The library’s documentation lists several popular transformations you can use. These let you automatically compress, encrypt or expire your persisted state, without having to implement any application-level logic yourself.

Transformations are specified as an array in your configuration object. They are executed in the order given.

const persistStore = {
    key: "root",
    transforms: [MyTransformer]

To write your own transformer, use the createTransform() function. This is passed two functions and a configuration object:

import {createTransform} from "redux-persist";
const MyTransformer = createTransform(
    (inboundState, key) => ({...inboundState, b64: btoa(inboundState.b64)}),
    (outboundState, key) => ({...outboundState, b64: atob(outboundState.b64)}),

In this example, we store the b64 property of our state as its Base64-encoded value. When the data is persisted to storage (outboundState), the value gets encoded. It is decoded when the persisted state is being hydrated (inboundState).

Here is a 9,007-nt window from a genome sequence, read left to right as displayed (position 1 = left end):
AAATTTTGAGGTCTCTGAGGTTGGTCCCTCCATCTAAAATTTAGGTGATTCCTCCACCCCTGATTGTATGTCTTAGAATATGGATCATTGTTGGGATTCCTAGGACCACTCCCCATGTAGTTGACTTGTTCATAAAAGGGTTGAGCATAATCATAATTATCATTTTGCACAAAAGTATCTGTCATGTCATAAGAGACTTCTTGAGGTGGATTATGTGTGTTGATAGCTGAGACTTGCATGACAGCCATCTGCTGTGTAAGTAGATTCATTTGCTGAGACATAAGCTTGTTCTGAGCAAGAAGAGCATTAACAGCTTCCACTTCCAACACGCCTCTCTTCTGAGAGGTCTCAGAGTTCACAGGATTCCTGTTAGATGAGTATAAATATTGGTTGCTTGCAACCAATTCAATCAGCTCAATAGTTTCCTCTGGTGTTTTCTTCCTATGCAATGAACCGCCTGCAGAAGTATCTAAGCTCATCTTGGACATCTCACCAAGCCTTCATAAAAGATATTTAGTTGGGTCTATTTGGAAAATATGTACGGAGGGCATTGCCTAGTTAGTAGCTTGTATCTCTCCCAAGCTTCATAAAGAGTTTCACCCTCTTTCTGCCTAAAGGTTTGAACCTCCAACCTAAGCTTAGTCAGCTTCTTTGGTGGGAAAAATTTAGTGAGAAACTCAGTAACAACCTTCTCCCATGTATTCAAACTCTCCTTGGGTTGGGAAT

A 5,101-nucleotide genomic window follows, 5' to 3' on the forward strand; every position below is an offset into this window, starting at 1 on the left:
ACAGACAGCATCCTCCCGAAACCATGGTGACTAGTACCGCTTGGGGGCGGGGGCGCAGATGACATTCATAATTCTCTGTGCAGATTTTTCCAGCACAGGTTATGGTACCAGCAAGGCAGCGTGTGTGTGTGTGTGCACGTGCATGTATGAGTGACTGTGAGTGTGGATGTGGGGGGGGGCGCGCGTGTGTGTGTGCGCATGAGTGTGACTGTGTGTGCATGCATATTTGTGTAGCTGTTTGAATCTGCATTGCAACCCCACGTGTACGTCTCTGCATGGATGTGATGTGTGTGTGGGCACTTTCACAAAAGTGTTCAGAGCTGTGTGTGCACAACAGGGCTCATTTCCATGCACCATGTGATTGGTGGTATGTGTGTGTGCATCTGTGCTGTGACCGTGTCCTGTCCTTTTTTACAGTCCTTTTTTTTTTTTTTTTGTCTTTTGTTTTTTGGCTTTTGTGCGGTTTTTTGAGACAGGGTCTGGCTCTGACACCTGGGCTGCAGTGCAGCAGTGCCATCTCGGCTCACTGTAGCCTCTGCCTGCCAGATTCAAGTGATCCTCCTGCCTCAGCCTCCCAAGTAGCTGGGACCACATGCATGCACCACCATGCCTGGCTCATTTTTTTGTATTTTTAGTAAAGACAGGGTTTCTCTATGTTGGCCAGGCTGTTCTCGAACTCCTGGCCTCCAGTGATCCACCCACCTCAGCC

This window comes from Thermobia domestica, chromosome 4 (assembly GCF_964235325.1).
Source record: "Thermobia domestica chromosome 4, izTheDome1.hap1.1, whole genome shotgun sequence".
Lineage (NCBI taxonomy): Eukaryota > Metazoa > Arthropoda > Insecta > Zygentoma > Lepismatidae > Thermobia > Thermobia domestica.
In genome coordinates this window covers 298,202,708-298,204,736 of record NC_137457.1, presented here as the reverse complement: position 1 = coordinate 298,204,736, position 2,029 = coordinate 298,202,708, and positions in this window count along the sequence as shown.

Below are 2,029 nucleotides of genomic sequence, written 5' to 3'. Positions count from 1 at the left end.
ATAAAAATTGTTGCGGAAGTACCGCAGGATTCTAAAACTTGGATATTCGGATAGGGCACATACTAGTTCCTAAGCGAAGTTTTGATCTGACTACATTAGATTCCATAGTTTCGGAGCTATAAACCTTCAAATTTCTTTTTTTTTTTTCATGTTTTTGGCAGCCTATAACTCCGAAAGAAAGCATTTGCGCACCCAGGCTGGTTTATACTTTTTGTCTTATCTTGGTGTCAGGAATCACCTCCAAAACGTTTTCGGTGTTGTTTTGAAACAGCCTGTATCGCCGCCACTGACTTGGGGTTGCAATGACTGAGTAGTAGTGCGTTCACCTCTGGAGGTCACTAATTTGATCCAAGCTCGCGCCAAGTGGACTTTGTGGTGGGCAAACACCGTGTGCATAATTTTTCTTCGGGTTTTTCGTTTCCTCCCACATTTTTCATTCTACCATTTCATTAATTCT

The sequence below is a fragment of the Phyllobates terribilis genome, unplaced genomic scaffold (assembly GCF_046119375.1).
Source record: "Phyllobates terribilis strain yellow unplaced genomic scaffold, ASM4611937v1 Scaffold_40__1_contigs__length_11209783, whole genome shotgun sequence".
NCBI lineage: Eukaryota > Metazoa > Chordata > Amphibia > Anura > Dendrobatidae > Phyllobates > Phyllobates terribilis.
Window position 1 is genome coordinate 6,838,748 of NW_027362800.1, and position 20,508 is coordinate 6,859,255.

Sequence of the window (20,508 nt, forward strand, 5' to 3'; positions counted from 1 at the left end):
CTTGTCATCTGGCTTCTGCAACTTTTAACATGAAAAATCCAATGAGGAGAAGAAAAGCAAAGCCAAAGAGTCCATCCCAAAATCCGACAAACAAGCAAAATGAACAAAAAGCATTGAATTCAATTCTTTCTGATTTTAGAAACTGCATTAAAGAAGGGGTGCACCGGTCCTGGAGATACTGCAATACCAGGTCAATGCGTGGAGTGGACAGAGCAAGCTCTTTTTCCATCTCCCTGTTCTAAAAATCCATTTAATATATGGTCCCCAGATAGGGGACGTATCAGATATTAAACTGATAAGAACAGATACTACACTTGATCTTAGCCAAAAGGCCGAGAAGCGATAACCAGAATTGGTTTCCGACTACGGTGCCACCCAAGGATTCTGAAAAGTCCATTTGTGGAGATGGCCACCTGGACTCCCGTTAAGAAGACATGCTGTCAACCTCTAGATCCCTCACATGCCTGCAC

The configuration object can be used to define a whitelist and blacklist of reducer names. The transformer would then only be used with reducers which match those constraints.


Redux Persist is a powerful library with a simple interface. You can setup automatic persistence of your Redux store in only a few lines of code. Users and developers alike will be thankful for its convenience.

Profile Photo for James Walker James Walker
James Walker is a contributor to How-To Geek DevOps. He is the founder of Heron Web, a UK-based digital agency providing bespoke software development services to SMEs. He has experience managing complete end-to-end web development workflows, using technologies including Linux, GitLab, Docker, and Kubernetes.